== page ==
Staccato Tonguing and Why You Need To Practice It

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This little gem I learned from Curtis James, trumpet player from Kalamazoo.

After driving my butt off to go play Mexican pop music (yeah that’s right) I arrive at the gig location.

Curtis James is there warming up and sounding really good on some tonguing stuff. I ask Curtis James about this because my tonguing has always been my Achilles Heel – my greatest weakness and dirtiest little secret – Curtis James shows me the light.

If you tongue any given note as hard and as short as possible some interesting things start to go to work. First of all if you’re anything like I was you will have a hell of a time centering the note at all. This develops control.

Secondly, you’ll really feel the work load in your chops as they need to work overtime to keep the embouchure stable during the explosions inside your mouth. This develops strength.

Thirdly, your tongue will get very tired. If it doesn’t then you need to try to play shorter notes. Why? Because the staccato articulation trains not only the initial attack but also the movement of the tongue cut-off. This is a lot of movement per note and trains the tongue supremely well.

I practiced a very simple pattern very slowly on single notes. Something like this…

Practice Notes:

  1. Tempo needs to be slow enough to focus on centering each note at the point of attack. Strive to get shorter and shorter centered notes. Don’t worry about tempo increases either. I admit I did not take the metronome to these. However, I did work at a comfortable tempo every day and focused more on shorter, more accurate notes than speed.
  2. Only do a little bit of this at a time. It really does wear out your tongue and chops. If you need to hit it hard be smart about it. This got my articulation going VERY quickly. I never had success with traditional teachings (blow air, tongue just interrupts airstream, Tah, Dah, etc) and after only 3 or 4 days I noticed dramatic improvement. Therefore I decided to practice this on every single note in my playing range damn near every single day. It took about an hour per day – NOT because the drill takes that long but rather because I stopped at the slightest notion of fatigue and RESTED – coming back only after I more or less felt fresh.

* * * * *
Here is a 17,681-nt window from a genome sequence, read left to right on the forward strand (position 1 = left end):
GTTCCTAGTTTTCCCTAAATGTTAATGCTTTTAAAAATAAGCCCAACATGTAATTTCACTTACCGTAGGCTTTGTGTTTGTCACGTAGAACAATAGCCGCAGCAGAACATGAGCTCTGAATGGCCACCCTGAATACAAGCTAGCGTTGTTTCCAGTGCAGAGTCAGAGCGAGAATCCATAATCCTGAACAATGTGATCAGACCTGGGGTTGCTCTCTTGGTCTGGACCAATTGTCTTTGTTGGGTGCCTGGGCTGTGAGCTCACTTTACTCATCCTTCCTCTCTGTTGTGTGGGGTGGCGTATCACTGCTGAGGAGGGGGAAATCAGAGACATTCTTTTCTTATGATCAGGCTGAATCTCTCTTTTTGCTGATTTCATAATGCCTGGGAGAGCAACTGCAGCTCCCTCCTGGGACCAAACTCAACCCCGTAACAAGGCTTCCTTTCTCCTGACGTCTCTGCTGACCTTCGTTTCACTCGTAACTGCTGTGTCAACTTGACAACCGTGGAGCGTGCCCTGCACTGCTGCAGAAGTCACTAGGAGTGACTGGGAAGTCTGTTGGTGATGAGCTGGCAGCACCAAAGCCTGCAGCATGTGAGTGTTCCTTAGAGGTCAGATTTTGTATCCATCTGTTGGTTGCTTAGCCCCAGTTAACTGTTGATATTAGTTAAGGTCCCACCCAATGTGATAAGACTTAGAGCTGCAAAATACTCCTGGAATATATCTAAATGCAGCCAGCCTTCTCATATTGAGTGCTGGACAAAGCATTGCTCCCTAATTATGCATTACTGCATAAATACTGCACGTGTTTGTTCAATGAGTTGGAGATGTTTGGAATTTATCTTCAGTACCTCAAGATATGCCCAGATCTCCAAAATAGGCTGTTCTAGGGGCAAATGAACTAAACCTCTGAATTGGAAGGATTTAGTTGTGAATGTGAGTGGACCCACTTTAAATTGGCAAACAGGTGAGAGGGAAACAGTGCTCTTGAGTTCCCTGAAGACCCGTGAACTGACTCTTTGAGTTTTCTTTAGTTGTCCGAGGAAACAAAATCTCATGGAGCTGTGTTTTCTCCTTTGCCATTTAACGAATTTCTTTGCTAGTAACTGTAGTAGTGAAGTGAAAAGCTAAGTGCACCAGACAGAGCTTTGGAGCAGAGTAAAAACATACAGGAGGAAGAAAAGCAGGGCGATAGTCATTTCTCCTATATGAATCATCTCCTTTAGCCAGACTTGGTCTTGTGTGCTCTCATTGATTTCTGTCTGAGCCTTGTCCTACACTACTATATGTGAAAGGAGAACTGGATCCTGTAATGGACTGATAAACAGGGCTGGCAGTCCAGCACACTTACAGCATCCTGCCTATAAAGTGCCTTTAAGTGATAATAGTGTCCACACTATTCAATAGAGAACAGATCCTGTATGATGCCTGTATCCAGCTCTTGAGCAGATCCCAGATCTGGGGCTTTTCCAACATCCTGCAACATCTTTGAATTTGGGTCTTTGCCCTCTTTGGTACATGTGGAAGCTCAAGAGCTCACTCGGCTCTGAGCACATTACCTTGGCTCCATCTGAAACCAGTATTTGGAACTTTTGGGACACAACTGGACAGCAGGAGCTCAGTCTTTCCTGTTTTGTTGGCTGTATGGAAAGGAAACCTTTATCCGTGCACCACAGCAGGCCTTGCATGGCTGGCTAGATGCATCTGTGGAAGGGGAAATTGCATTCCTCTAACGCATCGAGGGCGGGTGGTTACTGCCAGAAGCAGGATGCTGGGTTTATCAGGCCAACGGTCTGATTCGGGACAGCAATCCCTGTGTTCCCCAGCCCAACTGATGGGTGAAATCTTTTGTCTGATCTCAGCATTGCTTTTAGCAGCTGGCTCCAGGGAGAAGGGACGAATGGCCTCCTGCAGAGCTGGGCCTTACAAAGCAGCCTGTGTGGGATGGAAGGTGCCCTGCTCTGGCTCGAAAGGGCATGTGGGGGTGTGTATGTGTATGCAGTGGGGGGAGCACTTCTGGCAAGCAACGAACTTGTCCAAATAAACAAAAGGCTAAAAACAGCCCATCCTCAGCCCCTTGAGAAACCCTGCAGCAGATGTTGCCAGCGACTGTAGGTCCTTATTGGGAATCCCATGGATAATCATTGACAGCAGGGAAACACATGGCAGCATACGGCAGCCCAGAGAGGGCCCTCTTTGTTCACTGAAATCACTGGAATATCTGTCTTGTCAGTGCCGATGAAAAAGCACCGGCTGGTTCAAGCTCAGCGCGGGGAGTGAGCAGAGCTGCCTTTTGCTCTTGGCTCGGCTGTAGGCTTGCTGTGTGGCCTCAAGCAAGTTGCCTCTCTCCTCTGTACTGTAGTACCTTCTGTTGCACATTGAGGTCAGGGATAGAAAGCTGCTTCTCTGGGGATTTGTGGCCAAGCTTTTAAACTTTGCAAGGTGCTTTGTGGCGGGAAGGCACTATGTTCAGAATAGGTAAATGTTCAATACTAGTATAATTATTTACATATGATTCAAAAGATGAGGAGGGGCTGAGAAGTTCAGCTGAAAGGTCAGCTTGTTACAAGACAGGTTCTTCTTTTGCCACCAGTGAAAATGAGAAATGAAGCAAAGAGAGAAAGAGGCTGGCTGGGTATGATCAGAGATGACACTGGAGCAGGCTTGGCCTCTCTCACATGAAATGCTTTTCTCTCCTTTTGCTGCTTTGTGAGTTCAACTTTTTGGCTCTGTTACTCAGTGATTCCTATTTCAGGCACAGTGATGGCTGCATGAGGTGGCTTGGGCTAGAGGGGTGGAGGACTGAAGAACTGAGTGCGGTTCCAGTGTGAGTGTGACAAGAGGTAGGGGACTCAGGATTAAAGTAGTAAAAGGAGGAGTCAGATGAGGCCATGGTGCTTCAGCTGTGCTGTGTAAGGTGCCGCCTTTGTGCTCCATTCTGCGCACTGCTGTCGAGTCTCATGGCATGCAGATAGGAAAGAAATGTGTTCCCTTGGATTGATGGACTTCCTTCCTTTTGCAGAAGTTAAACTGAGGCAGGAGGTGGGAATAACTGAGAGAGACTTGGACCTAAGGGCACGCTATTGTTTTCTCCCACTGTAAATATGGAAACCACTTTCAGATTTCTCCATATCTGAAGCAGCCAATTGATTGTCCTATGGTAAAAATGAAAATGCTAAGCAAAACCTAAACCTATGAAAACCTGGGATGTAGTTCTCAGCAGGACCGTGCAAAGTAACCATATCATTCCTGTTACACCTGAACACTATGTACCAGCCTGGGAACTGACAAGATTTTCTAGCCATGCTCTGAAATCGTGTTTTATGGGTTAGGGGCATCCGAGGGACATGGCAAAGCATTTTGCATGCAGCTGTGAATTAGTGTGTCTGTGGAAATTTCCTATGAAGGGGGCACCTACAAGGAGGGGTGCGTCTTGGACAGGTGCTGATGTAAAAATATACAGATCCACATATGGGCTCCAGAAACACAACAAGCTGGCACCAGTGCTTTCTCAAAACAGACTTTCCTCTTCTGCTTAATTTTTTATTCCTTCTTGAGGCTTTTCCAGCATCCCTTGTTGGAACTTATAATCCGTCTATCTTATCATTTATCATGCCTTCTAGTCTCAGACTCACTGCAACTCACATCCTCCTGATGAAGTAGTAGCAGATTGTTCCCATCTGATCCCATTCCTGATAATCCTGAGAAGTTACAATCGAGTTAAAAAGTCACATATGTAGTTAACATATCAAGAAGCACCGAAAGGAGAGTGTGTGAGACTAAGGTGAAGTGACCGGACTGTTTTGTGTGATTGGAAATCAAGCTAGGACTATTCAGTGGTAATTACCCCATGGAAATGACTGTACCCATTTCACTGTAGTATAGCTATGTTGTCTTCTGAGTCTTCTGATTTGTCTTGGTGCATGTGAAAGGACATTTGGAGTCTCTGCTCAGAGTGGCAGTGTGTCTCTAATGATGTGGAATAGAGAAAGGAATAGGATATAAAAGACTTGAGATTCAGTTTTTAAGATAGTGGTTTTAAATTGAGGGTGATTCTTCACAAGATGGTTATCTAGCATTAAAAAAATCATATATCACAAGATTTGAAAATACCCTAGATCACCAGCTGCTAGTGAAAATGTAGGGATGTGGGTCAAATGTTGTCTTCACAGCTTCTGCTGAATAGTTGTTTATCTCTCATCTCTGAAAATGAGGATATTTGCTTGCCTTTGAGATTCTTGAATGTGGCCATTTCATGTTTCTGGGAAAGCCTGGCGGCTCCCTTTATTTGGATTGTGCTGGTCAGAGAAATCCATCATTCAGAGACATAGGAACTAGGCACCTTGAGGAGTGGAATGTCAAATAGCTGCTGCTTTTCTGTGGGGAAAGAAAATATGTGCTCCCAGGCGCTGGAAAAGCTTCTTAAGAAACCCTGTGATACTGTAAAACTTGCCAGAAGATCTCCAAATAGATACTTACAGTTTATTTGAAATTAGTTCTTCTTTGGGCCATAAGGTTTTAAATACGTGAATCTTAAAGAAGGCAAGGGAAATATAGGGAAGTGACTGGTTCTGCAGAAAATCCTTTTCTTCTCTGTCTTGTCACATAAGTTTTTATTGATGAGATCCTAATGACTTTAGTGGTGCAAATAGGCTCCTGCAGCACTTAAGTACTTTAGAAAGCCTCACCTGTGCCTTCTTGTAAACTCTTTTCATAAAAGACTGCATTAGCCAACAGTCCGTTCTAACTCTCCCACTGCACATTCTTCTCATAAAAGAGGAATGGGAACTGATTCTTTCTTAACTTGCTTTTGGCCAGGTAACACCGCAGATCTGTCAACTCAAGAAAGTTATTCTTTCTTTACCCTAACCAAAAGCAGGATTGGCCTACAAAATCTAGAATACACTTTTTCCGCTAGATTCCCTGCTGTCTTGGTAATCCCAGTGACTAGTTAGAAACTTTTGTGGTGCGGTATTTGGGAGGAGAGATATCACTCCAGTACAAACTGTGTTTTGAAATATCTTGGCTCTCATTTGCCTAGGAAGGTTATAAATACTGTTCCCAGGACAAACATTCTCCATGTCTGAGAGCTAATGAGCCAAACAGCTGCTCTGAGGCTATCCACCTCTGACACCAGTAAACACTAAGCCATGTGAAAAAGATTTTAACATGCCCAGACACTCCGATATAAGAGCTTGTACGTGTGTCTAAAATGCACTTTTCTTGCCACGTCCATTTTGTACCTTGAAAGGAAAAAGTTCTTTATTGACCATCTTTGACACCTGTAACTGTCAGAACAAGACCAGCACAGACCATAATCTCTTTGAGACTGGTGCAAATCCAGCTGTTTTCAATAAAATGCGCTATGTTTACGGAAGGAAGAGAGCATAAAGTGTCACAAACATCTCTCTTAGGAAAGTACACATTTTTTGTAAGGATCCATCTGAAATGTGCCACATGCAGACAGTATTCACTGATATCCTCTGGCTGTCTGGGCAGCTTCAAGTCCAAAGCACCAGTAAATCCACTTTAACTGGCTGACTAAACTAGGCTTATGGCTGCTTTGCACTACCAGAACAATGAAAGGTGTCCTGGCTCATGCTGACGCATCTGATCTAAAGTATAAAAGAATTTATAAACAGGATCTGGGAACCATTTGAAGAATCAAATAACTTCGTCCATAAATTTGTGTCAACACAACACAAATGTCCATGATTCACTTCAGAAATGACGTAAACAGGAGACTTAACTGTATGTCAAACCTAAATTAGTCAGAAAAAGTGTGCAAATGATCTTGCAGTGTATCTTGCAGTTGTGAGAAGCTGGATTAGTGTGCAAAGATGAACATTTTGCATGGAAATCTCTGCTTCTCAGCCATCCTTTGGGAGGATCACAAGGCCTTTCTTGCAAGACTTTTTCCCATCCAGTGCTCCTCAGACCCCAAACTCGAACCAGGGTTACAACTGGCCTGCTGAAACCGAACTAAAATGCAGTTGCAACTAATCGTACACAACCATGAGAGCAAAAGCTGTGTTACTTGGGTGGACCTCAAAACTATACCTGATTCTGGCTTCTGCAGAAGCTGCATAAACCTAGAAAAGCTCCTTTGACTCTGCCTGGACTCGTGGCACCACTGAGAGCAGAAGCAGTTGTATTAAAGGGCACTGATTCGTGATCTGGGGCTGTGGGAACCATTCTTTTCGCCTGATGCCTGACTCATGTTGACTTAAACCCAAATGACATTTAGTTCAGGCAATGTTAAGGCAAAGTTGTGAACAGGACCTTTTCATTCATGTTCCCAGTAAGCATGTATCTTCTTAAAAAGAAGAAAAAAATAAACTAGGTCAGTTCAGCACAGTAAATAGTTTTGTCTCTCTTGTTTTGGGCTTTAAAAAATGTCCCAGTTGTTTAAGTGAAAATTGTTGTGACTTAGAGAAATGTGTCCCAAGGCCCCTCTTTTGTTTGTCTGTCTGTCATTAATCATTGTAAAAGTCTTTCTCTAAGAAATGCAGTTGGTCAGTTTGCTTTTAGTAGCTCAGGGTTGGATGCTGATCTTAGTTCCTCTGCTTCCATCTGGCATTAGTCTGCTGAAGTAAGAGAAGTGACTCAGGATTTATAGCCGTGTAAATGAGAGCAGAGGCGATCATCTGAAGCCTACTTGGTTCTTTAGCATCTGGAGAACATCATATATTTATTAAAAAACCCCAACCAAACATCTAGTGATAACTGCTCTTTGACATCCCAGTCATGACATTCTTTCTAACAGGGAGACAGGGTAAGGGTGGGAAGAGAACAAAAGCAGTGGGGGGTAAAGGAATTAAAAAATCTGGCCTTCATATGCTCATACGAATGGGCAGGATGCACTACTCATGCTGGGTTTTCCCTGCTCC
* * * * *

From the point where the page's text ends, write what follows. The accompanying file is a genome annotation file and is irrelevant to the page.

3. I found it useful to imagine the tongue doing ALL of the work to create the note. No air, no chops, nothin’ Something like a ballpoint hammer hitting a bell. DING! When you get it right there is a very distinct “click” that you will feel and understand inside your body. In the same way that a very clean and efficient lip slur has a “click” these too have a “click” (It was when Curtis told me this that I knew I should follow his advice 🙂 ) This is best found by working with fresh muscles and focusing on form. NOTE: When I say tongue “as hard as possible” what I mean is thinking about it like the crack of the whip. There is a lot of energy being used explosively in a very small target area. Work to become more precise and back off volume as you develop control.
  4. Rest, rest, and uhhhh, rest.

Work on this for a few weeks/months/years and once it’s happening apply it to linear movement. How does this relate to Jazz Lead Trumpet?

  1. Improved muscular control (this in itself leads to just about everything good in trumpet playing)
  2. The ability to hit every note with sureness, center, and clarity
  3. (Back to the ballpoint hammer) The ability to strike upper register notes even when your chops are tired OR to prevent fatigue in the first place. When you can peg notes like this you are in it to win it. This is an idea Jay Saunders used to relate in our trumpet lessons and when you can understand it through practice you’ve got a pretty nice trick in your bag.
  4. (And in my opinion one of the cooler results) Improving the back stroke of your articulation will add new life to the improvisatory nature of your lead playing and you will be STYLIN” (I’ll later post audio clips of what I mean so stay tuned!)

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